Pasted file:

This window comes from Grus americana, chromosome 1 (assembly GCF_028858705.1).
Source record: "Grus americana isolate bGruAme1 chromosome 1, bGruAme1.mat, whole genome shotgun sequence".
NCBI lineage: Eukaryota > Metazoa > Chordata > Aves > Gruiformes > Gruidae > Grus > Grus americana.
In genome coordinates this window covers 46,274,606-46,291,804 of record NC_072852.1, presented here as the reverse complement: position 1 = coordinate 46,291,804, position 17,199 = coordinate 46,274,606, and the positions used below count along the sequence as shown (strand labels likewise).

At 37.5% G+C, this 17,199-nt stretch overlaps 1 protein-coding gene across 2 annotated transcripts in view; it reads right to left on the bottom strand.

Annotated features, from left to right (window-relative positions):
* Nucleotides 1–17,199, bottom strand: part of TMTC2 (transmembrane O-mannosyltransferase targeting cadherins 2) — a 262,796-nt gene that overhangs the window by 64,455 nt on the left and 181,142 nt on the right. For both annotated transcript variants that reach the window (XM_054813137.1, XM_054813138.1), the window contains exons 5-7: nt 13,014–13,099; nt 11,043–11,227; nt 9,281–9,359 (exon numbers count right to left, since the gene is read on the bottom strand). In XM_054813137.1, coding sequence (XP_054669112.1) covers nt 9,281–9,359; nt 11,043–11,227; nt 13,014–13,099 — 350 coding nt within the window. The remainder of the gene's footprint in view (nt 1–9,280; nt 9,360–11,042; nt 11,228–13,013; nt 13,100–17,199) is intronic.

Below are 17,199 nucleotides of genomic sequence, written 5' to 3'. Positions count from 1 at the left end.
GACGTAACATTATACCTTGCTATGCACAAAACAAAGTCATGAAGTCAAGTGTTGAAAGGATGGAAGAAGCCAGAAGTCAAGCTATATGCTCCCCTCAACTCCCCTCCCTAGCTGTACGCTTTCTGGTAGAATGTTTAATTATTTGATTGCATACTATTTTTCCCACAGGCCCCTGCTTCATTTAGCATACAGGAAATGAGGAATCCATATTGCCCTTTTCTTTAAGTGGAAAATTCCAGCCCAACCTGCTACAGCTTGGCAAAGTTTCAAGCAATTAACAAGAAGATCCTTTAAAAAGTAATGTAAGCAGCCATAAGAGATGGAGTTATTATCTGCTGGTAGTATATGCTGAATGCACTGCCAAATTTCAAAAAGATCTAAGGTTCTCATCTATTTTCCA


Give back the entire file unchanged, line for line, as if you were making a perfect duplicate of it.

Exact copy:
This window comes from Grus americana, chromosome 1 (assembly GCF_028858705.1).
Source record: "Grus americana isolate bGruAme1 chromosome 1, bGruAme1.mat, whole genome shotgun sequence".
NCBI lineage: Eukaryota > Metazoa > Chordata > Aves > Gruiformes > Gruidae > Grus > Grus americana.
In genome coordinates this window covers 46,274,606-46,291,804 of record NC_072852.1, presented here as the reverse complement: position 1 = coordinate 46,291,804, position 17,199 = coordinate 46,274,606, and the positions used below count along the sequence as shown (strand labels likewise).

At 37.5% G+C, this 17,199-nt stretch overlaps 1 protein-coding gene across 2 annotated transcripts in view; it reads right to left on the bottom strand.

Annotated features, from left to right (window-relative positions):
* Nucleotides 1–17,199, bottom strand: part of TMTC2 (transmembrane O-mannosyltransferase targeting cadherins 2) — a 262,796-nt gene that overhangs the window by 64,455 nt on the left and 181,142 nt on the right. For both annotated transcript variants that reach the window (XM_054813137.1, XM_054813138.1), the window contains exons 5-7: nt 13,014–13,099; nt 11,043–11,227; nt 9,281–9,359 (exon numbers count right to left, since the gene is read on the bottom strand). In XM_054813137.1, coding sequence (XP_054669112.1) covers nt 9,281–9,359; nt 11,043–11,227; nt 13,014–13,099 — 350 coding nt within the window. The remainder of the gene's footprint in view (nt 1–9,280; nt 9,360–11,042; nt 11,228–13,013; nt 13,100–17,199) is intronic.

Below are 17,199 nucleotides of genomic sequence, written 5' to 3'. Positions count from 1 at the left end.
GACGTAACATTATACCTTGCTATGCACAAAACAAAGTCATGAAGTCAAGTGTTGAAAGGATGGAAGAAGCCAGAAGTCAAGCTATATGCTCCCCTCAACTCCCCTCCCTAGCTGTACGCTTTCTGGTAGAATGTTTAATTATTTGATTGCATACTATTTTTCCCACAGGCCCCTGCTTCATTTAGCATACAGGAAATGAGGAATCCATATTGCCCTTTTCTTTAAGTGGAAAATTCCAGCCCAACCTGCTACAGCTTGGCAAAGTTTCAAGCAATTAACAAGAAGATCCTTTAAAAAGTAATGTAAGCAGCCATAAGAGATGGAGTTATTATCTGCTGGTAGTATATGCTGAATGCACTGCCAAATTTCAAAAAGATCTAAGGTTCTCATCTATTTTCCA